What are Southeastern Grasslands?
Southern grasslands come in all shapes and sizes, ranging historically from a fraction of an acre to millions of acres. There are more types of grasslands in the Southeast than the entirety of the Great Plains and Midwestern prairies. Unfortunately most Southern grasslands have declined by at least 90% of their former distribution.
Prairies are nearly treeless landscapes dominated by native grasses and wildflowers with scattered shrubs. Prairies once covered an estimated 7-10 million acres across the southeastern U.S. All types have suffered loss exceeding 99%.
Glades are sparsely vegetated rocky grasslands developed over relatively level bedrock of various types. They are often wet in winter and spring and become desert-like in summer and fall. Soils are very shallow. Annual grasses and herbs dominate these habitats.
Savannas are grasslands with scattered trees. Historically they were the most common and widespread of all grassland types and occupied more than 120 million acres of the southeastern U.S. Less than 1% of historical savanna acreage remains.
Riverscour grasslands occur along medium to large streams in Southern Appalachia and the Interior Highlands. These small-scale grasslands are dominated by grasses, herbs, and shrubs and are kept free of trees by periodic scouring floods.
Barrens are small-scale grasslands ranging from a fraction of an acre to several acres. They occupy sloping, rocky, gravelly, or marly slopes associated with a wide variety of bedrock outcrop types. Many types of barrens still remain relatively intact.
Balds are small grasslands found on mountain-tops and ridges of the Southern Appalachian Mountains above 5,000 ft elevation and are relicts of the former alpine tundra that once extended into the South during the last Ice Age 18,000 years ago.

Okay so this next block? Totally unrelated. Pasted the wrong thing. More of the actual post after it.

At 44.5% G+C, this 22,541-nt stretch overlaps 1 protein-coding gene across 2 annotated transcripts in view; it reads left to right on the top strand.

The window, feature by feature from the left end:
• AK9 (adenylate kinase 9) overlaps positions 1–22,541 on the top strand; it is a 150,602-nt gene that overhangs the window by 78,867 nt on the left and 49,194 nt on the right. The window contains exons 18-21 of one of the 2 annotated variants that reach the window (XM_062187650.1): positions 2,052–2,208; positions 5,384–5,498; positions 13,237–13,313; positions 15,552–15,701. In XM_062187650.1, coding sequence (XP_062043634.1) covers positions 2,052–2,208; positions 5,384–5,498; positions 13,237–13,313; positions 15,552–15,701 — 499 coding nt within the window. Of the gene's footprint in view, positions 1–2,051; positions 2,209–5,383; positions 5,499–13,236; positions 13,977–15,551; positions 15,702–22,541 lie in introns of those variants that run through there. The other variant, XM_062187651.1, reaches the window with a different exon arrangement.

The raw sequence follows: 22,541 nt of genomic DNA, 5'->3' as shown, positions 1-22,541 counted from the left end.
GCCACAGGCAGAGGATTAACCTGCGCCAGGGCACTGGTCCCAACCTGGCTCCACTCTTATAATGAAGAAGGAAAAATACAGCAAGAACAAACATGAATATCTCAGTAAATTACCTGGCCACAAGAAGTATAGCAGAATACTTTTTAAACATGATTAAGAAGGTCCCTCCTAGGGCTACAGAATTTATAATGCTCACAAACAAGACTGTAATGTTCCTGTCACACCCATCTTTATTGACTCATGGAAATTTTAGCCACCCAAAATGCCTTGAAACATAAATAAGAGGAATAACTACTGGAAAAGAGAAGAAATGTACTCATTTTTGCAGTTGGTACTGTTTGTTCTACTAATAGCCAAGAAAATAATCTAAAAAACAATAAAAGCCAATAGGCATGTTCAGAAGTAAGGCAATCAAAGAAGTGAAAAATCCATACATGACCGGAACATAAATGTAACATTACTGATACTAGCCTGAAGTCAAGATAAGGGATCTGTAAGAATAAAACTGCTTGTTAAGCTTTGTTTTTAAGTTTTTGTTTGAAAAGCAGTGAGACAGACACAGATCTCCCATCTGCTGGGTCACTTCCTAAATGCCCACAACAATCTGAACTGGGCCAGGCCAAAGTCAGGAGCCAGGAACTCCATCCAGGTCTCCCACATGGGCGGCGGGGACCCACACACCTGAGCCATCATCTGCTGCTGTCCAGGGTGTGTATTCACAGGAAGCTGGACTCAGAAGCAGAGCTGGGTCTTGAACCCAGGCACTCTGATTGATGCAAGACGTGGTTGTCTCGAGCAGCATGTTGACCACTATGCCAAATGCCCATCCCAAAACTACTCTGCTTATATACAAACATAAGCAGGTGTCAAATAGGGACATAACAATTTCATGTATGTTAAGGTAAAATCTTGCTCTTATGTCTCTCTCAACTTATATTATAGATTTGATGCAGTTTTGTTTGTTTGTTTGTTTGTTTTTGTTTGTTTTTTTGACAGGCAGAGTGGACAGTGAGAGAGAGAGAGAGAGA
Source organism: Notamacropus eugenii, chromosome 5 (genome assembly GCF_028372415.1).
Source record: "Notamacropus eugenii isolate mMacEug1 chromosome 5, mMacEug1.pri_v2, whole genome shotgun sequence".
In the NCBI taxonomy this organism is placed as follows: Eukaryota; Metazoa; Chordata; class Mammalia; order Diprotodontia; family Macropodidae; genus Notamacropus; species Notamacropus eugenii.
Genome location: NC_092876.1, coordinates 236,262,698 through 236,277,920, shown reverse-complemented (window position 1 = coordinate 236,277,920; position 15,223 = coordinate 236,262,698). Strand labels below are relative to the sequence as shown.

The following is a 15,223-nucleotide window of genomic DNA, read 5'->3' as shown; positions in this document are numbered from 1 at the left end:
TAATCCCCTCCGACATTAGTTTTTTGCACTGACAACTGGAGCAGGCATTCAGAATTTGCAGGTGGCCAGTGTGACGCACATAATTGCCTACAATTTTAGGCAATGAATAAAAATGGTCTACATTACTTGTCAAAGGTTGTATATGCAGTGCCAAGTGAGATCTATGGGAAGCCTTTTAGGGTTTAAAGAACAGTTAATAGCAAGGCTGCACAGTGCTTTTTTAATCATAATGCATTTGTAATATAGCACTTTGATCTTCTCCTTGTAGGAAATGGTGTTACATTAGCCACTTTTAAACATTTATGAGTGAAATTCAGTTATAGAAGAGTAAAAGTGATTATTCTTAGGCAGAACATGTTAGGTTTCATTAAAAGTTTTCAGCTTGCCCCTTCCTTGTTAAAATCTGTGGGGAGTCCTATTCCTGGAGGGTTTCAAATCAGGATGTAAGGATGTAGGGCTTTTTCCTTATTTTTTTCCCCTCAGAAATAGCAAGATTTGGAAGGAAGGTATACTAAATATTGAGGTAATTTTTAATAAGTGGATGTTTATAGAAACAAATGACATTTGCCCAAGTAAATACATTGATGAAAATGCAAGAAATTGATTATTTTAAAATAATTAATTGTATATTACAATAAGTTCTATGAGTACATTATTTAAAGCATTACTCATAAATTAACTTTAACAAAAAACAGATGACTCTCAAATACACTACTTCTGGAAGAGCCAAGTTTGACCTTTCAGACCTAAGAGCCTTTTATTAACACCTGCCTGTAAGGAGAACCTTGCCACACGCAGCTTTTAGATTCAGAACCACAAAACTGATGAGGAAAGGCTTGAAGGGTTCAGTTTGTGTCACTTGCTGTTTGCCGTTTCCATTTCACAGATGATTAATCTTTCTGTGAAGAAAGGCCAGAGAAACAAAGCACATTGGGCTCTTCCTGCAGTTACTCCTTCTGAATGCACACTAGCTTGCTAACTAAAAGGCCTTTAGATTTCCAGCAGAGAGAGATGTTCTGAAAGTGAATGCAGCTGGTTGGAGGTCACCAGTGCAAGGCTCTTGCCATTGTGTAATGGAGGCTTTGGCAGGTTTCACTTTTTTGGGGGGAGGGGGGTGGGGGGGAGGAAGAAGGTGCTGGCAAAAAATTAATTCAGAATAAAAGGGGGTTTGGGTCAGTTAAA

Meadows are small grasslands of stream valleys. They were maintained historically by beaver in combination with flooding, burning, and grazing. Meadows have been so severely altered that the original composition of many types is unknown.
Marshes are wet grasslands with seasonal or permanent standing water and emergent grasses, sedges, and herbs. Most in our area were associated with depression ponds and many were embedded in open prairies or savannas historically.
Bogs are one of a few types of wet grasslands. They are found in Southern Appalachia in mountain coves, have continuously saturated, deep peaty acidic soils, and are dominated by sedges, grasses, and rushes as well as a variety of herbs and shrubs.
Coastal grasslands occur along the Atlantic Ocean and Gulf of Mexico and consider a variety of types from coastal sand dune grasslands and rocklands to coastal or near-coastal savannas and open wetlands.
Fens are mineral-rich, groundwater-fed open wetlands dominated by sedges, grasses, and herbs. They often are associated with base-rich soils over limestone, dolomite, or mafic rock and may have gravelly, marly, or mucky sediments.
Along some of the larger rivers of our region (Mississippi, Arkansas, Missouri) grasslands occur on sandbars. Unlike riverscours, these bars are unstable and frequently appear and disappear through time.